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Two Virginia police officers, man in ‘Camp Auschwitz’ sweatshirt arrested in Capitol riot

The Washington Post logo The Washington Post 1/13/2021 Spencer Hsu, Rachel Weiner, Hannah Knowles
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Federal authorities announced several new charges Wednesday against people allegedly involved in last week’s riot at the Capitol, including a man said to have worn a pro-Nazi sweatshirt, a five-time Olympic medalist and two police officers from southwest Virginia.

Many of the those charged in the U.S. District Court for the District of Columbia on Wednesday face misdemeanors and were released without bond, with prosecutors asking only that they be temporarily barred from Washington.

“Things that are planned to happen in D.C. perhaps this coming week . . . there is obviously a concern there,” Daniel P. Bubar, acting U.S. attorney for the Western District of Virginia, said in court of asking defendants to stay away from the region.

But prosecutors aim to hold a man who is accused of threatening both House Speaker Nancy Pelosi (D-Calif.) and D.C. Mayor Muriel E. Bowser (D).

Among those arrested and released Wednesday were Thomas Robertson, 47, and Jacob Fracker, 29, of Rocky Mount, Va., both officers with the Rocky Mount Police Department. They have been placed on administrative leave.

An arrest affidavit alleges that the FBI had information that Robertson and Fracker were photographed in the Capitol between 2 and 8 p.m. Jan. 6 making an obscene statement. Robertson was allegedly quoted on social media saying: “CNN and the Left are just mad because we actually attacked the government who is the problem and not some random small business . . . The right IN ONE DAY took the . . . U.S. Capitol. Keep poking us.”

According to the affidavit by U.S. Capitol Police Special Agent Vincent Veloz, a now-deleted Facebook post by Fracker was captioned: “Lol to anyone who’s possibly concerned about the picture of me going around . . . Sorry I hate freedom? . . . Not like I did anything illegal . . . y’all do what you feel you need to.”

Robertson told a local news station that they were allowed entry by Capitol Police and did not participate in any violence. Both Robertson and Fracker said in court they were military veterans.

Robert Keith Packer, 56, of Newport News, Va., was identified by an acquaintance and other news outlets; several photographs taken at the Capitol appear to show him wearing a sweatshirt that read “Camp Auschwitz,” a reference to the infamous Nazi concentration camp. The sweatshirt included the phrase “Work Brings Freedom,” a rough English translation of the German words that hung over one of the gates of the camp, where more than 1.1 million people were killed during the Holocaust.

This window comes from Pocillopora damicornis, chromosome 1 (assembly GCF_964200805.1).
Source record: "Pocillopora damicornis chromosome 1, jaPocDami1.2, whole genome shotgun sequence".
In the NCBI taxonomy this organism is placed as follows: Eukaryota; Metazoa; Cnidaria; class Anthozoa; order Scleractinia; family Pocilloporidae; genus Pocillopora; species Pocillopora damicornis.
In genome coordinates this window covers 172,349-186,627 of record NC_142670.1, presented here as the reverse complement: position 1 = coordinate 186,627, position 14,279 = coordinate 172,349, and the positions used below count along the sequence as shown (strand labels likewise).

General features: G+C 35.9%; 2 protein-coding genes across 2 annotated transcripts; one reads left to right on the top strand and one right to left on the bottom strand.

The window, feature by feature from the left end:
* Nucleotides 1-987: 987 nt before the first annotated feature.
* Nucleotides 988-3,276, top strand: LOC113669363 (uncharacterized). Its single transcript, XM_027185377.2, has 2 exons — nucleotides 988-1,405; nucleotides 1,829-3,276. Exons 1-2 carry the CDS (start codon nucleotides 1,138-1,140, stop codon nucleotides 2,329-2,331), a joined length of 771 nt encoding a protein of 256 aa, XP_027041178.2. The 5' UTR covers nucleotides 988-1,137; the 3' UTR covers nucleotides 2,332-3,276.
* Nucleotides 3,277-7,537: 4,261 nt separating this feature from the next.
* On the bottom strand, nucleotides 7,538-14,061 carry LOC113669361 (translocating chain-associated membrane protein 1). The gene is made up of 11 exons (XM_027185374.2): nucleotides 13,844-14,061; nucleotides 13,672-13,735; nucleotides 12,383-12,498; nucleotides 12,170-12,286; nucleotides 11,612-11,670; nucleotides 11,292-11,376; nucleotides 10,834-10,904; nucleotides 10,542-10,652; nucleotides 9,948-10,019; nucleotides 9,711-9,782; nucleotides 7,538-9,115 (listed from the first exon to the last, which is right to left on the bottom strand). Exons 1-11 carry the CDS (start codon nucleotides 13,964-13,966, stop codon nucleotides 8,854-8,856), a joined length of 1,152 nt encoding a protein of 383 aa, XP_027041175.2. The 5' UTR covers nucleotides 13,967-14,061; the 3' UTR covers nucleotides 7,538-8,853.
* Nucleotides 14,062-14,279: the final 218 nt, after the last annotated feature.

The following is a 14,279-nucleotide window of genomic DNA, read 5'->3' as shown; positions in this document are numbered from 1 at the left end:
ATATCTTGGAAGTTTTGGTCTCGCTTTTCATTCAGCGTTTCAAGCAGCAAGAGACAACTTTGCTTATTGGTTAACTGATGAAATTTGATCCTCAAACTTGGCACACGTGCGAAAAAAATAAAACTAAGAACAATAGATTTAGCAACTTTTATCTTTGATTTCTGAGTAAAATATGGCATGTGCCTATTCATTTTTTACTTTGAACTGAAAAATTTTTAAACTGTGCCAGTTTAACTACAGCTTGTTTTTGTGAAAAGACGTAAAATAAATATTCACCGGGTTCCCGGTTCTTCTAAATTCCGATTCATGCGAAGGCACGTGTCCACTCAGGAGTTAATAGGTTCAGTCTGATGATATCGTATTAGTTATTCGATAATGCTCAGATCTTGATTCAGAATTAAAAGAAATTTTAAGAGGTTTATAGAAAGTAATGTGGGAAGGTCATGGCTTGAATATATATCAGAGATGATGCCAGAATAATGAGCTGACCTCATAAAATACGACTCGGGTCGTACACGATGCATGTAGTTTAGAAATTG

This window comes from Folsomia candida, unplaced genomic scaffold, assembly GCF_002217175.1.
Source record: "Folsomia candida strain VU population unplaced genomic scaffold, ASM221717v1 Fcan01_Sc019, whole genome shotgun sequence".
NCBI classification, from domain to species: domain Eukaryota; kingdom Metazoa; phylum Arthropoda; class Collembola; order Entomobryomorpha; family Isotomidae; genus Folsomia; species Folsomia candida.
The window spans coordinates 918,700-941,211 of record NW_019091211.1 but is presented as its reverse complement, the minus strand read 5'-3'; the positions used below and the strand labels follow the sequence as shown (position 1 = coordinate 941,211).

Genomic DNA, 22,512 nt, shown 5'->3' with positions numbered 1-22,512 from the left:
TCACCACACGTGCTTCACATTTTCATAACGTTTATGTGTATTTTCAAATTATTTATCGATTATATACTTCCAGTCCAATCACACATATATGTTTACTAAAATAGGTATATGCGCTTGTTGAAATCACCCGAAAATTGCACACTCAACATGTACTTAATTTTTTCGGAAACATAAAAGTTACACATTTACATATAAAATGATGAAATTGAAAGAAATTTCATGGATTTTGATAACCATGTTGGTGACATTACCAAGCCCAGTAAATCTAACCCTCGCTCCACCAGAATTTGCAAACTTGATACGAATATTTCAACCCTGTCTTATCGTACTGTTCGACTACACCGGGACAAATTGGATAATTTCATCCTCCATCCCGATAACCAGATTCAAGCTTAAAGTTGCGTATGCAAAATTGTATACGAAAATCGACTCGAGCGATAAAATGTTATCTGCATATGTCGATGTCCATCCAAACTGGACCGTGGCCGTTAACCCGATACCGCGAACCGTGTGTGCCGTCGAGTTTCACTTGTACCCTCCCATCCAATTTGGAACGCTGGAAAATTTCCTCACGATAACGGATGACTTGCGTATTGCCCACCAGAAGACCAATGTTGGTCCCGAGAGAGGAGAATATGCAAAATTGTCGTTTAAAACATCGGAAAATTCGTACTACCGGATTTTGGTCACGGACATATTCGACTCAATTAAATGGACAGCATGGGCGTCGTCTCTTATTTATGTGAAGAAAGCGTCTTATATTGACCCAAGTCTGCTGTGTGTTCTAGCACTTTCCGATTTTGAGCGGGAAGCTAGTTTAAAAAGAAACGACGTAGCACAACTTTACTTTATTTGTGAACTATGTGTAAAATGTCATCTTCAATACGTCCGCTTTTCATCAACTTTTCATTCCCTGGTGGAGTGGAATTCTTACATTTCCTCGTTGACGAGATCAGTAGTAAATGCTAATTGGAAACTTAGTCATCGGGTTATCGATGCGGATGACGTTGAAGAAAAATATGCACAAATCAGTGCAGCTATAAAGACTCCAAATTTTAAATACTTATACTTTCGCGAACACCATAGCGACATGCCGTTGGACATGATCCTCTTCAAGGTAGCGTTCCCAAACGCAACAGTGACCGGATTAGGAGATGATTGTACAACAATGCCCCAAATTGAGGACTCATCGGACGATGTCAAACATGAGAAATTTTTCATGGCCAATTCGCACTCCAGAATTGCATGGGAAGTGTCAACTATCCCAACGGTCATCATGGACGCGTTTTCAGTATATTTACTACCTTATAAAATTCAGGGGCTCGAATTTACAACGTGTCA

An arrest warrant charges Packer with unlawful entry and disorderly conduct on restricted Capitol grounds, misdemeanors punishable by as much as a year in prison. He was released on his own recognizance Wednesday afternoon, with orders to stay out of D.C. and to appear at a virtual hearing next week. He has not yet hired an attorney.

[U.S. vs Robert Keith Packer arrest warrant ]

The Washington Post was unable to reach Packer, and a lawyer who recently represented him did not respond to requests for comment.

Klete Keller, a five-time Olympic medalist in swimming, was charged just days after he was spotted on video wearing a Team USA jacket in the Capitol Rotunda. FBI agents used video and other evidence to confirm his presence inside the Capitol, records show.

D.C. police on Wednesday also arrested Nicholas Rodean of Maryland. Rodean, a former employee of Navistar Direct Marketing in Fredrick, was fired after being photographed in the Capitol with his company ID badge around his neck.

Others charged federally were William Pepe, arrested in New York; Andrew Williams, arrested in Florida; Josiah Colt, of Meridian, Idaho, arrested in Idaho; and Kevin Loftus, arrested in Wisconsin, prosecutors said.

Williams is a firefighter in Sanford, Fla.; Pepe works for New York’s Metropolitan Transportation Authority. Both were suspended without pay.

Williams’s attorney Vincent Citro did not immediately respond to a request for comment. However, Citro told reporters after Williams’s court appearance Wednesday that “the president and the Capitol Police encouraged despicable behavior. Mr. Williams took part in none of it,” Florida media reported.